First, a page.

If all you ever do is stay right where you are, youíll never know how truly magnificent your life can be. Step enthusiastically out of your comfortable rut, and into the bright, beautiful world of new possibilities — Ralph Marston
That's a quotation from a class I recently attended, and I loved it. Here are a few reasons why.
It reminds me of a few things in my life as an oncology nurse. First off, donít get stuck in a rut in oncology. Oncology is great, but itís good to not always take, say, the leukemic patients -- take the cancer patients that you arenít as familiar with and learn something new. Secondly, I always look up medications and diagnoses that I donít know; regardless whether they are my for patients or not, I enjoy learning new things.
We recently had a patient on a new chemotherapy regimen. I didnít have this patient, but I asked the doctor who prescribed it why it was ordered versus our usual regimen. I also asked the pharmacist, because I wanted to know what had changed. Lastly, I asked the patient what he had been told about the regimen, since we get the medical version while they get the laymanís version -- this helps me explain it to future patients.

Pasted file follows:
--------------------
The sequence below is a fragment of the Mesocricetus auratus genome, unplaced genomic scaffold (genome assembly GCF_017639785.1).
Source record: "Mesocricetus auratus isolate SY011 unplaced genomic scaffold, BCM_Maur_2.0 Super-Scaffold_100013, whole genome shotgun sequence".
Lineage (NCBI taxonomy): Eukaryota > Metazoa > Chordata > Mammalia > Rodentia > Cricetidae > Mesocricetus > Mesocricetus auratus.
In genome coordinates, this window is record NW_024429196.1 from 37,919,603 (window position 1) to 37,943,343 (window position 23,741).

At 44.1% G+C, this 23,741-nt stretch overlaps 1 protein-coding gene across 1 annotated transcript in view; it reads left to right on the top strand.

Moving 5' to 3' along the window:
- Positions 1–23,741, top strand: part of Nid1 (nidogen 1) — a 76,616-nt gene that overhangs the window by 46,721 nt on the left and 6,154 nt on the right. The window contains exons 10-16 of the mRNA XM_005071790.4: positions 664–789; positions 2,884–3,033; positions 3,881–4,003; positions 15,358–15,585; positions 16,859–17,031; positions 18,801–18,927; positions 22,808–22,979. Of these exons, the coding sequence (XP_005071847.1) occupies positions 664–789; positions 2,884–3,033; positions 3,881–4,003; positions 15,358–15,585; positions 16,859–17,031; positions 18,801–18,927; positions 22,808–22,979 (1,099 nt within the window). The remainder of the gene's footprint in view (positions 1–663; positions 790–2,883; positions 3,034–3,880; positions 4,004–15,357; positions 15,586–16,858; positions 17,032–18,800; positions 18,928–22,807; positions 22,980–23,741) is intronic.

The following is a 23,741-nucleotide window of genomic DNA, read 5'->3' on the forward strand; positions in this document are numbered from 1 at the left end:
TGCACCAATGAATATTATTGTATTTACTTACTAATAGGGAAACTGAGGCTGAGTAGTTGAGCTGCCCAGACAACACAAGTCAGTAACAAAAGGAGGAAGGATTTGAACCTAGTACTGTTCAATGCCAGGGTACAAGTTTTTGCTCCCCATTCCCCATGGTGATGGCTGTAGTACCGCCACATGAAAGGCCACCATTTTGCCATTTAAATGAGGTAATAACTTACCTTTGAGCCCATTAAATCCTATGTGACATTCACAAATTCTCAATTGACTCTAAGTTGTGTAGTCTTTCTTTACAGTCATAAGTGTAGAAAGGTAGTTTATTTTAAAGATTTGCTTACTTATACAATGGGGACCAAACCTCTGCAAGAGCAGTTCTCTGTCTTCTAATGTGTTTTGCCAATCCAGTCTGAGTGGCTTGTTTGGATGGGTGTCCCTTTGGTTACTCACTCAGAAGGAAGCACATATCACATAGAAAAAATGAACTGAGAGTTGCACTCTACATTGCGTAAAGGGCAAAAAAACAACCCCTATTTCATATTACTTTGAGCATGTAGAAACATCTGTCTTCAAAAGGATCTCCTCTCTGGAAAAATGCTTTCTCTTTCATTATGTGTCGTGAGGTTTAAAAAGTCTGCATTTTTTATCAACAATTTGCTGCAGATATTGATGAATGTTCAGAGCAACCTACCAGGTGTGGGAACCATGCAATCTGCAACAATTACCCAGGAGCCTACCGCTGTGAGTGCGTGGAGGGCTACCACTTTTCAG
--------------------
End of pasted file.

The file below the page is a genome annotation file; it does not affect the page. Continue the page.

Another thing this quote makes me think of is my education. I knew I didnít want to be a bedside nurse forever, so I went back to school. I love learning new information and getting more involved with work activities as a result of my education. I am gaining a better understanding of why all these things are so important. I also must remember that my education will force me out of my comfort zone of oncology and hematology and thrust me into a new world, hopefully in an administrative role, since thatís what Iím going for.
What Iím also reminded of are my patients. Many of our cancer patients will get into the routine of treatment: Receive a chemotherapy dose then have three weeks off, repeating this cycle for several months. We have to remind them that, despite their diagnoses, they can still live full lives. Encourage them to plan vacations around chemo, take spontaneous day trips, and so on. Yes, they need to stick to the regimen, but they can still live life. Those who do live life to its fullest while undergoing treatment are those who seem to have the best outcomes.
As either an oncology professional or a patient, we'd do well to take Marston's advice and break out of our ruts and experience the varieties of life. That is really the only way to be.